Peak Performing Teams

Robert Cooper, in his new book Get Out of Your Own Way, mentions his research into peak performing teams. "We've been asking what distinguishes the best teams from all the others during times of wrenching change and rampant uncertainty. ... exceptional individuals ... embrace each other's uniqueness and are far better at racing their own race together." They found six key factors:

  1. This is the work that I'm best at...
  2. These are my values...
  3. This is what energizes me...
  4. This is what I need in order to learn and work at my best...
  5. These are the results I can be expected to deliver...
  6. This is what I need to feel genuinely respected and recognized...
1. What are you best at?

What are your key skills and abilities? What talents do you possess that no one else on your team possesses? If you or your team members aren't spending your time using your best abilities, then your team won't be as successful as possible.

I have found that I'm good at synthesizing information and extracting the essence, boiling it down to the key concepts, then packaging it into information products. I can get an idea and create a prototype of the product or service in a very short time. I'm a heck of a problem solver because I take the time to understand the problem before trying to solve it. I'm also really good at helping people debug their mental software.

What are you best at?

2. What are your values?

What's most important to you:

  • People - relating (friends, family, coworkers)
  • Places - being
  • Knowledge - learning
  • Activities - doing
  • Things - getting/having (life style)

If you don't like people and relating, being on a team may be difficult.

I'm really good at learning and doing, but sometimes I spend a morning coding software and I get "Spock brain": all logic and minimal relationships. I have to stretch to relate to people.

What are your values?

3. What energizes you?

I love getting things done. I love writing and creating new products. Richard Bach wrote: "The more I want to get something done, the less I call it work." I have found that when I'm energized by what I'm doing, I know I'm on the right path. When what I'm doing drains me, I've learned to suspect that I'm off course.

What recharges you? What drains you? Find a way to do more of the former and delegate the latter.

4. What do you need to learn and work at your very best?

I find that I do my most creative work in the morning. To do that work, I usually need a quiet place to work without interruption. I've learned that I'm a problem solving junkie. Ask me a question about a problem and I'll jump on it, but after solving a problem I find it hard to get back to being creative. So I've learned to create in the morning and problem solve in the afternoon.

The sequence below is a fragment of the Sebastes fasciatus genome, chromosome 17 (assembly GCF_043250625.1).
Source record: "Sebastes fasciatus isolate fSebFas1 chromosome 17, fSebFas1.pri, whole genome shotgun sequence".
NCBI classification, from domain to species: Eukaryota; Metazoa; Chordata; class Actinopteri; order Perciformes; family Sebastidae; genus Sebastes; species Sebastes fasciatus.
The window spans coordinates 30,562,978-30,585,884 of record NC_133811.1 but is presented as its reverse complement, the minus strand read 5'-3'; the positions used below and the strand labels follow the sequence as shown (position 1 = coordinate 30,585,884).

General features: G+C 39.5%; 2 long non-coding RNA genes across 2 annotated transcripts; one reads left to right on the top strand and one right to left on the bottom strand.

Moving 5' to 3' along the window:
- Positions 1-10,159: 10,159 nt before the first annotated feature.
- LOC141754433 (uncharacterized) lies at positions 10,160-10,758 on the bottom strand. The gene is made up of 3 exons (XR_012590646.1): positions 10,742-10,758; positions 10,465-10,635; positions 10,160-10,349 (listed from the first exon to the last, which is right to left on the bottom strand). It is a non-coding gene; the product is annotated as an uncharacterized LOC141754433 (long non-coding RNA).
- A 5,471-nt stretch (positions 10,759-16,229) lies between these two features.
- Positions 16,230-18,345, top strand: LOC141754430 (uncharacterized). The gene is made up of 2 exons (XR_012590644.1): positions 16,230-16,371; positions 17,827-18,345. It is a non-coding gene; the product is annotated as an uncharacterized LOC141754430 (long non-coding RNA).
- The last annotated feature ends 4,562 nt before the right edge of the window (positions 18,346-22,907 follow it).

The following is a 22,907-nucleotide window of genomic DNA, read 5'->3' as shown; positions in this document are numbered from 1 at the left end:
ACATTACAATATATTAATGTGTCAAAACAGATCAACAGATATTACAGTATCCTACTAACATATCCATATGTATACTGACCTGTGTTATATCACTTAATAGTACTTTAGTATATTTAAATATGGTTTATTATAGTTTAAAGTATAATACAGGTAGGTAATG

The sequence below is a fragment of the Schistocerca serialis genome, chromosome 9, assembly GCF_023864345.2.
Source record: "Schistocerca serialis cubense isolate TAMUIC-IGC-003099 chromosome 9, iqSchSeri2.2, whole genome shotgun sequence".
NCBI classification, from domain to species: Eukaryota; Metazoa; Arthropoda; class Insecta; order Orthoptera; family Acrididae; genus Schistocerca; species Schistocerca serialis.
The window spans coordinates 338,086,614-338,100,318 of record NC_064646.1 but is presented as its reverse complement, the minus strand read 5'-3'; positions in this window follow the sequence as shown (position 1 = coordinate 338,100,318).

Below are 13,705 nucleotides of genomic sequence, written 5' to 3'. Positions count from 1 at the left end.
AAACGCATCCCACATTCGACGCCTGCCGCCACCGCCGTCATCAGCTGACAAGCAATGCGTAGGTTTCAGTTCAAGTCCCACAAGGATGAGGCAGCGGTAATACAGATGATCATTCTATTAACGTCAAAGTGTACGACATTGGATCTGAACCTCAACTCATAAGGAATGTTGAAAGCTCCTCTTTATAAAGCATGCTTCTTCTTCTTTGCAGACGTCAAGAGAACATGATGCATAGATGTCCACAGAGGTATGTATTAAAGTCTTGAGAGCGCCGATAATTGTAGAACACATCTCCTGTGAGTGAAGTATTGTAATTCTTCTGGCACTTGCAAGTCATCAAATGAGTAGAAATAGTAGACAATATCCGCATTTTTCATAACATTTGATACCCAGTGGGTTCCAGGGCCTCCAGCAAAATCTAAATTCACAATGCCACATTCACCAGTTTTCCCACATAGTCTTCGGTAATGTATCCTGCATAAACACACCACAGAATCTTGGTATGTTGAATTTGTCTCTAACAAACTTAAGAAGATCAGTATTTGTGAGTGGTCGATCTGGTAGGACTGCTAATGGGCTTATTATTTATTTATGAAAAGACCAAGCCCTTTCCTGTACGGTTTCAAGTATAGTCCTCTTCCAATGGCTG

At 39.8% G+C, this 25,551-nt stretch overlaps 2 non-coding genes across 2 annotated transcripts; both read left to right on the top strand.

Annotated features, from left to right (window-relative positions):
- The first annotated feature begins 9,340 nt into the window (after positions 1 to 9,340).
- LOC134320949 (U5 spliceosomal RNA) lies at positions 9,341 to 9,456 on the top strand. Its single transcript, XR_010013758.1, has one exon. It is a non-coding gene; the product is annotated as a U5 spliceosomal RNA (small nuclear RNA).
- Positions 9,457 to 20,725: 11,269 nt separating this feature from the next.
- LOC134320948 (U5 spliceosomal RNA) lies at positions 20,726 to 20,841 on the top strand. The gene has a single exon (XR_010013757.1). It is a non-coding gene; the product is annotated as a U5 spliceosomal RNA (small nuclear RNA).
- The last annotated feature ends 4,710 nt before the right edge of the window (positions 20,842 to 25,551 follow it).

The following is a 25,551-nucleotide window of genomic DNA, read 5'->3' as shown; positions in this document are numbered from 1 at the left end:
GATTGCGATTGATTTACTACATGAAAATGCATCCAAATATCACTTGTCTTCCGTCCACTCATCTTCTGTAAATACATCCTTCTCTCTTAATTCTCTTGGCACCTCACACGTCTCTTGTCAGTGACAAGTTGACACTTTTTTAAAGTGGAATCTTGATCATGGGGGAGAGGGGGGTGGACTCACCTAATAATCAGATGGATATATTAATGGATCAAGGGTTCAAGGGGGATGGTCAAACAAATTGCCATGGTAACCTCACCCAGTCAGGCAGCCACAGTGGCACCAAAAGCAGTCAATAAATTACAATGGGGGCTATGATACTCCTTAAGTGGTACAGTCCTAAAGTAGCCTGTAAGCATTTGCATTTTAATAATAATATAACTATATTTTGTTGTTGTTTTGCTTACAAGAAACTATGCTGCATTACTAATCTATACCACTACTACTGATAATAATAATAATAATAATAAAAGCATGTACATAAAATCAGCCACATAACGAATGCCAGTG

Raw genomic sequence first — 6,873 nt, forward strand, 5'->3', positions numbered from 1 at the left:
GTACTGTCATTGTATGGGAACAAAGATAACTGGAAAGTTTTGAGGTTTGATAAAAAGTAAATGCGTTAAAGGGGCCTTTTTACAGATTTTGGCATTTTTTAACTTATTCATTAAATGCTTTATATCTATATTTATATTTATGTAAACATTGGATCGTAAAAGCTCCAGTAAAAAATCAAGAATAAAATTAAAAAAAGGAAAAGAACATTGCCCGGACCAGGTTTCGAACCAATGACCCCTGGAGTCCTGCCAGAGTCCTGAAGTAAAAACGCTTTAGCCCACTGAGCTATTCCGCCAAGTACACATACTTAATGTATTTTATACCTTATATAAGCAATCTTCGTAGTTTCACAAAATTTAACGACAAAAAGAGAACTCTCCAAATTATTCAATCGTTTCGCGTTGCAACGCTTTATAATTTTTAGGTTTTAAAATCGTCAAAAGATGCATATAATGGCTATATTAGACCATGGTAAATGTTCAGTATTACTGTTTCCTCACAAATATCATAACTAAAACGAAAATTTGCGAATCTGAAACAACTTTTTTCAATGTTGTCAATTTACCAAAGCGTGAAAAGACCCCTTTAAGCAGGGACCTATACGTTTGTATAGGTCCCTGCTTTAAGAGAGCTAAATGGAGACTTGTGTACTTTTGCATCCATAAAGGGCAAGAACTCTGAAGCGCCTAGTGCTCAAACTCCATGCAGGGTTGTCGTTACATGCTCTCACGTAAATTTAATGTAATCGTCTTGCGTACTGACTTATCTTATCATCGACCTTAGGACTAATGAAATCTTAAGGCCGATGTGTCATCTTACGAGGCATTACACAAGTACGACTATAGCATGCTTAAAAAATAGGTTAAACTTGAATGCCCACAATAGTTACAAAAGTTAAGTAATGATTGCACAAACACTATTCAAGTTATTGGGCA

What do you need to learn and work at your best? Are you a:

  • Leader or a Follower?
  • Achiever or Problem Solver?
  • Innovator or Processor?
  • Doer or Thinker?
  • Revolutionary, Evolutionary, or Traditionalist?

Some people think there's something wrong with being a procedural follower, but there isn't. All businesses make money by following procedures. If you're good at it you free up the creative leaders to find the path to the next new market or product. Remember, followers are a key part of the organization, even if it they aren't often recognized.

Headstrong leaders can drag a corporation over a cliff. Think Enron or Worldcom.

What do you need to learn and work at your best?

5. What results can you deliver?

I know that I work fast. I focus on the 4% of the task that will deliver 50% of the results. There's a Far Side cartoon I love of a dinosaur looking at a monthly daytimer; every day says the same thing: "Kill something. Eat it." That pretty much sums up my approach to business. Using the rapid prototyping skills I learned as a software developer, I can create a working prototype of a product, service, marketing brochure or whatever in a very short time frame. Then it's easy to get feedback and improve it to get the results I want.

What results can you deliver?

6. How do you know you've done a good job?

From my research into motivation styles, I know that there are two answers to this question: 1) I just know, or 2) people tell me. Leaders decide for themselves and Followers have to find out from other people. Unfortunately, leaders don't understand why followers need feedback, because they don't need it themselves.

Do you need feedback from coworkers, boss, or employees? Do you need feedback from your spouse or children? Do you need recognition from your industry? Do they know that you need this? Have you asked them to give you this feedback?

Or do you look at your work and just know you've done a good job?

I know from my own experience that I've got both of these strategies at work in two different contexts. When it comes to doing a good job on creating new products, I just know that I've gotten a good idea and turned it into a viable product. But then comes marketing and sales, where I look to customers to tell me if I've hit the mark or if I need to improve or change the product in some way.

How do you know you've done a good job?

Challenge Your Team

These six factors and questions might be a useful starting point to create a dialog between your team members about their abilities and proclivities. It might also point out what's missing from your team as it currently exists.

Take a little time to debug and upgrade your team's mental software. You'll be glad you did.

Rights to reprint this article in company periodicals is freely given with the inclusion of the following tag line: "© 2008-2024 Jay Arthur, the KnowWare® Man, 888-468-1537, ."